Thursday, July 30, 2015

The Films of David Lynch: Wild at Heart (1990)

Wild at Heart (1990)
Directed by: David Lynch.
Written by: David Lynch based on the novel by Barry Gifford.
Starring: Nicolas Cage (Sailor Ripley), Laura Dern (Lula Fortune), Willem Dafoe (Bobby Peru), J.E. Freeman (Marcelles Santos), Crispin Glover (Dell), Diane Ladd (Marietta Fortune), Calvin Lockhart (Reggie), Isabella Rossellini (Perdita Durango), Harry Dean Stanton (Johnnie Farragut), Grace Zabriskie (Juana Durango), Sherilyn Fenn (Girl in Accident), William Morgan Sheppard (Mr. Reindeer), David Patrick Kelly (Dropshadow), Freddie Jones (George Kovich), John Lurie (Sparky), Jack Nance (00 Spool), Pruitt Taylor Vince (Buddy), Sheryl Lee (Good Witch).

David Lynch doesn’t make love stories. The central couple in Eraserhead doesn’t last to the halfway point, the couple in Blue Velvet may end up together, but it’s based on them ignoring reality, everyone in Twin Peaks seems to be cheating on each other, or else or miserable, Mulholland Dr. plays like it could be a love story, until the truth comes out in the end. Needless to say, love doesn’t usually end well in David Lynch’s world – where nothing usually ends well. The exception is his controversial, Palme D’or winning Wild at Heart from 1990 – which really is a David Lynch love story. The central couple, Sailor (Nicolas Cage) and Lula (Laura Dern) love each other before the movie begins, and no matter what is thrown at them along the way – and A LOT is thrown at them – they stay in love. This fact, despite how much violence and human depravity on display in the film, may well make Wild at Heart Lynch’s most optimistic film outside of The Elephant Man.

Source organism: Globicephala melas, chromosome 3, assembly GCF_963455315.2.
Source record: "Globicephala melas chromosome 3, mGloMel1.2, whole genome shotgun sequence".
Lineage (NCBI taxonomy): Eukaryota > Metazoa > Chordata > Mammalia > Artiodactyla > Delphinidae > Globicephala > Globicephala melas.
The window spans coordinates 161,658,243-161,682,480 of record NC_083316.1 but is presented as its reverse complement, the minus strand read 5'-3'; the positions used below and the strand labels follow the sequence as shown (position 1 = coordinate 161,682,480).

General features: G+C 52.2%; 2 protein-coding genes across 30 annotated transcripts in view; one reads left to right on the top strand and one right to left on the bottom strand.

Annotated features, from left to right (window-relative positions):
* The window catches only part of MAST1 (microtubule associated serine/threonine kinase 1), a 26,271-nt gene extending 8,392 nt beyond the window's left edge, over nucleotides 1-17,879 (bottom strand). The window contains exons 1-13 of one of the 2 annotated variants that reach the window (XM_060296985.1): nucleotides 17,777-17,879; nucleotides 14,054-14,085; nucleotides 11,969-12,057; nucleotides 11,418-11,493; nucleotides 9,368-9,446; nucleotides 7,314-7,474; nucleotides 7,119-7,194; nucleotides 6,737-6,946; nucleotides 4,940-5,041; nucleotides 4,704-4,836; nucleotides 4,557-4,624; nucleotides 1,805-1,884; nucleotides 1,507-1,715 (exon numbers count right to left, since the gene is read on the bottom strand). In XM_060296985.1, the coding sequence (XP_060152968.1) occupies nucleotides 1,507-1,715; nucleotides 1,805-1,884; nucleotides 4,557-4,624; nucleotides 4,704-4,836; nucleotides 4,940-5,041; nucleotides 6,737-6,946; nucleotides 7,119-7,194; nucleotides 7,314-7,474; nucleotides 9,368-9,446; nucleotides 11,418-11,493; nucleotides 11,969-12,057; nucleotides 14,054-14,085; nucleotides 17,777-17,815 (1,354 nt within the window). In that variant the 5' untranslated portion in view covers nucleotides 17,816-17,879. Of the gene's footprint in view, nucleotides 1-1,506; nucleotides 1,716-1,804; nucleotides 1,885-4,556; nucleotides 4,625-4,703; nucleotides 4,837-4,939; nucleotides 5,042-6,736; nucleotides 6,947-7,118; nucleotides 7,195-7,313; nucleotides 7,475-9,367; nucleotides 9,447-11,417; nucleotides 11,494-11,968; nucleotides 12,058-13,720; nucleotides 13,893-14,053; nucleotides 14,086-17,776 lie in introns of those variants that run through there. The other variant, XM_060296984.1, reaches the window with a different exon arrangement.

Wild at Heart starts with a scene of shocking violence – when Sailor is confronted – in front of Lula, her mother Marietta (Diane Ladd) and all of her friends outside of a fancy party. The man tells Sailor Marietta has paid him to kill Sailor – and whips out a knife, at which point Sailor bashes his head in – quite literally – killing him and ending up in jail (not for long though – he must have got manslaughter). When he gets out, Lula is there waiting for him – and the two take-off on across country road trip to California. Marietta, a wealthy woman with criminal connections, will do anything to track them down and kill Sailor, not only because she doesn’t want Lula dating him, but because he may know a dark secret she has been hiding. She sends Johnnie Farragut (Henry Dean Stanton), a P.I. who is in love with Marietta to track them down, but her other lover, Marcelles Santos (J.E. Freeman), who she has been working with on various criminal enterprises, convinces Marietta to send professional killers after Sailor – and poor Johnny as well. The deranged Juana Durango (Grace Zabriskie) and her two boy toys get Johnny, while the even more demented Bobby Peru (Willem Dafoe), teams up with Perdita Durango (Isabella Rossellini) to get Sailor. Violence ensues.